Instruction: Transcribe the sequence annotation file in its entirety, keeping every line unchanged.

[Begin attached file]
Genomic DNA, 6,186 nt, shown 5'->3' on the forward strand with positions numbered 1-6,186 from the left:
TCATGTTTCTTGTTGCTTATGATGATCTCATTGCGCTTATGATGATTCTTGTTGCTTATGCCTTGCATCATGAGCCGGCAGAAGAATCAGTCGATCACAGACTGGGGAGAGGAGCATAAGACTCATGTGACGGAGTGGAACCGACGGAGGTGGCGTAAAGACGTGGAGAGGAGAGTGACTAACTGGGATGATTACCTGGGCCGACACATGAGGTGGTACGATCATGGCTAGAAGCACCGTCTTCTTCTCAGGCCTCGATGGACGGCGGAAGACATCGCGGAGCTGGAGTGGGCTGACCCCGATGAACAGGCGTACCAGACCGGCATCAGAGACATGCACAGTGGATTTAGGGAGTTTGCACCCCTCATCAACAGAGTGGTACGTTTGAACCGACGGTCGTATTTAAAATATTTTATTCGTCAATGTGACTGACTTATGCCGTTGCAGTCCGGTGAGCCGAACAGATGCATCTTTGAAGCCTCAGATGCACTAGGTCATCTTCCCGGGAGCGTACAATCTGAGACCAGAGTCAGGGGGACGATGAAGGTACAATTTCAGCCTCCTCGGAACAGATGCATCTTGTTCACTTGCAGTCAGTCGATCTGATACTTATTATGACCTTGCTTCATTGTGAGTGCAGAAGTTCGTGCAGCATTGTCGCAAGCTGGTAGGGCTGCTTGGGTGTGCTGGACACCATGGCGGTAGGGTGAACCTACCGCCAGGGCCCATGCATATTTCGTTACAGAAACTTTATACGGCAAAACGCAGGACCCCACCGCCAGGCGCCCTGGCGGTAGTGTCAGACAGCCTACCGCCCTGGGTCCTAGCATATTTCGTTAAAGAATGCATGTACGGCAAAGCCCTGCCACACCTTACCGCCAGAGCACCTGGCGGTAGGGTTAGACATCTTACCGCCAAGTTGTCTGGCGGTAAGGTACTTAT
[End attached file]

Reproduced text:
Genomic DNA, 6,186 nt, shown 5'->3' on the forward strand with positions numbered 1-6,186 from the left:
TCATGTTTCTTGTTGCTTATGATGATCTCATTGCGCTTATGATGATTCTTGTTGCTTATGCCTTGCATCATGAGCCGGCAGAAGAATCAGTCGATCACAGACTGGGGAGAGGAGCATAAGACTCATGTGACGGAGTGGAACCGACGGAGGTGGCGTAAAGACGTGGAGAGGAGAGTGACTAACTGGGATGATTACCTGGGCCGACACATGAGGTGGTACGATCATGGCTAGAAGCACCGTCTTCTTCTCAGGCCTCGATGGACGGCGGAAGACATCGCGGAGCTGGAGTGGGCTGACCCCGATGAACAGGCGTACCAGACCGGCATCAGAGACATGCACAGTGGATTTAGGGAGTTTGCACCCCTCATCAACAGAGTGGTACGTTTGAACCGACGGTCGTATTTAAAATATTTTATTCGTCAATGTGACTGACTTATGCCGTTGCAGTCCGGTGAGCCGAACAGATGCATCTTTGAAGCCTCAGATGCACTAGGTCATCTTCCCGGGAGCGTACAATCTGAGACCAGAGTCAGGGGGACGATGAAGGTACAATTTCAGCCTCCTCGGAACAGATGCATCTTGTTCACTTGCAGTCAGTCGATCTGATACTTATTATGACCTTGCTTCATTGTGAGTGCAGAAGTTCGTGCAGCATTGTCGCAAGCTGGTAGGGCTGCTTGGGTGTGCTGGACACCATGGCGGTAGGGTGAACCTACCGCCAGGGCCCATGCATATTTCGTTACAGAAACTTTATACGGCAAAACGCAGGACCCCACCGCCAGGCGCCCTGGCGGTAGTGTCAGACAGCCTACCGCCCTGGGTCCTAGCATATTTCGTTAAAGAATGCATGTACGGCAAAGCCCTGCCACACCTTACCGCCAGAGCACCTGGCGGTAGGGTTAGACATCTTACCGCCAAGTTGTCTGGCGGTAAGGTACTTAT